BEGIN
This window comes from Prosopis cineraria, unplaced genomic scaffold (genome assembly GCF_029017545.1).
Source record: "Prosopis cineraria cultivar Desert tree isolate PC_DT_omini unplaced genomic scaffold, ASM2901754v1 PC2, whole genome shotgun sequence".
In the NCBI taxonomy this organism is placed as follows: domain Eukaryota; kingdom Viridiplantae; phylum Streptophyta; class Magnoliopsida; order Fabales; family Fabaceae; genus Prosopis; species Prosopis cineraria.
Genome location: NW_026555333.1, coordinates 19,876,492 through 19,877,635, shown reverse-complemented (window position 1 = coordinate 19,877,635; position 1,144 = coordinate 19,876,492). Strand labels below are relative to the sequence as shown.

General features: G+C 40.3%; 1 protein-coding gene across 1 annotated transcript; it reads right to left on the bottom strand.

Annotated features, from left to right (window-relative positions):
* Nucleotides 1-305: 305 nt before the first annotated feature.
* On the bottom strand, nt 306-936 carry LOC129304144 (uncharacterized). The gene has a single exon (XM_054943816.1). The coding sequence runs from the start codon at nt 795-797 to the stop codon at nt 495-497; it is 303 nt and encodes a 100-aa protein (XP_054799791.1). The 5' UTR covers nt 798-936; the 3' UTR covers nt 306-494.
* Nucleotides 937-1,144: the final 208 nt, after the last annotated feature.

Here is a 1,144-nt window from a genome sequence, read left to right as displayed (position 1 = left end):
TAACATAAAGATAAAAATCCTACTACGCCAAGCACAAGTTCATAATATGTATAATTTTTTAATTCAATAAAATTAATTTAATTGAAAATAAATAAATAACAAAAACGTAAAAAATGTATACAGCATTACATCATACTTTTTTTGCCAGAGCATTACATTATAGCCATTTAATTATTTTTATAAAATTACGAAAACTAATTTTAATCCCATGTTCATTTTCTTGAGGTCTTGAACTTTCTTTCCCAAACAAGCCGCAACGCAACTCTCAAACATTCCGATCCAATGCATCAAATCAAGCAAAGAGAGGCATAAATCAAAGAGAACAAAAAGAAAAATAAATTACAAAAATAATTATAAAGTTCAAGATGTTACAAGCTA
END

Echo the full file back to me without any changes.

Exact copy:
This window comes from Prosopis cineraria, unplaced genomic scaffold (genome assembly GCF_029017545.1).
Source record: "Prosopis cineraria cultivar Desert tree isolate PC_DT_omini unplaced genomic scaffold, ASM2901754v1 PC2, whole genome shotgun sequence".
In the NCBI taxonomy this organism is placed as follows: domain Eukaryota; kingdom Viridiplantae; phylum Streptophyta; class Magnoliopsida; order Fabales; family Fabaceae; genus Prosopis; species Prosopis cineraria.
Genome location: NW_026555333.1, coordinates 19,876,492 through 19,877,635, shown reverse-complemented (window position 1 = coordinate 19,877,635; position 1,144 = coordinate 19,876,492). Strand labels below are relative to the sequence as shown.

General features: G+C 40.3%; 1 protein-coding gene across 1 annotated transcript; it reads right to left on the bottom strand.

Annotated features, from left to right (window-relative positions):
* Nucleotides 1-305: 305 nt before the first annotated feature.
* On the bottom strand, nt 306-936 carry LOC129304144 (uncharacterized). The gene has a single exon (XM_054943816.1). The coding sequence runs from the start codon at nt 795-797 to the stop codon at nt 495-497; it is 303 nt and encodes a 100-aa protein (XP_054799791.1). The 5' UTR covers nt 798-936; the 3' UTR covers nt 306-494.
* Nucleotides 937-1,144: the final 208 nt, after the last annotated feature.

Here is a 1,144-nt window from a genome sequence, read left to right as displayed (position 1 = left end):
TAACATAAAGATAAAAATCCTACTACGCCAAGCACAAGTTCATAATATGTATAATTTTTTAATTCAATAAAATTAATTTAATTGAAAATAAATAAATAACAAAAACGTAAAAAATGTATACAGCATTACATCATACTTTTTTTGCCAGAGCATTACATTATAGCCATTTAATTATTTTTATAAAATTACGAAAACTAATTTTAATCCCATGTTCATTTTCTTGAGGTCTTGAACTTTCTTTCCCAAACAAGCCGCAACGCAACTCTCAAACATTCCGATCCAATGCATCAAATCAAGCAAAGAGAGGCATAAATCAAAGAGAACAAAAAGAAAAATAAATTACAAAAATAATTATAAAGTTCAAGATGTTACAAGCTA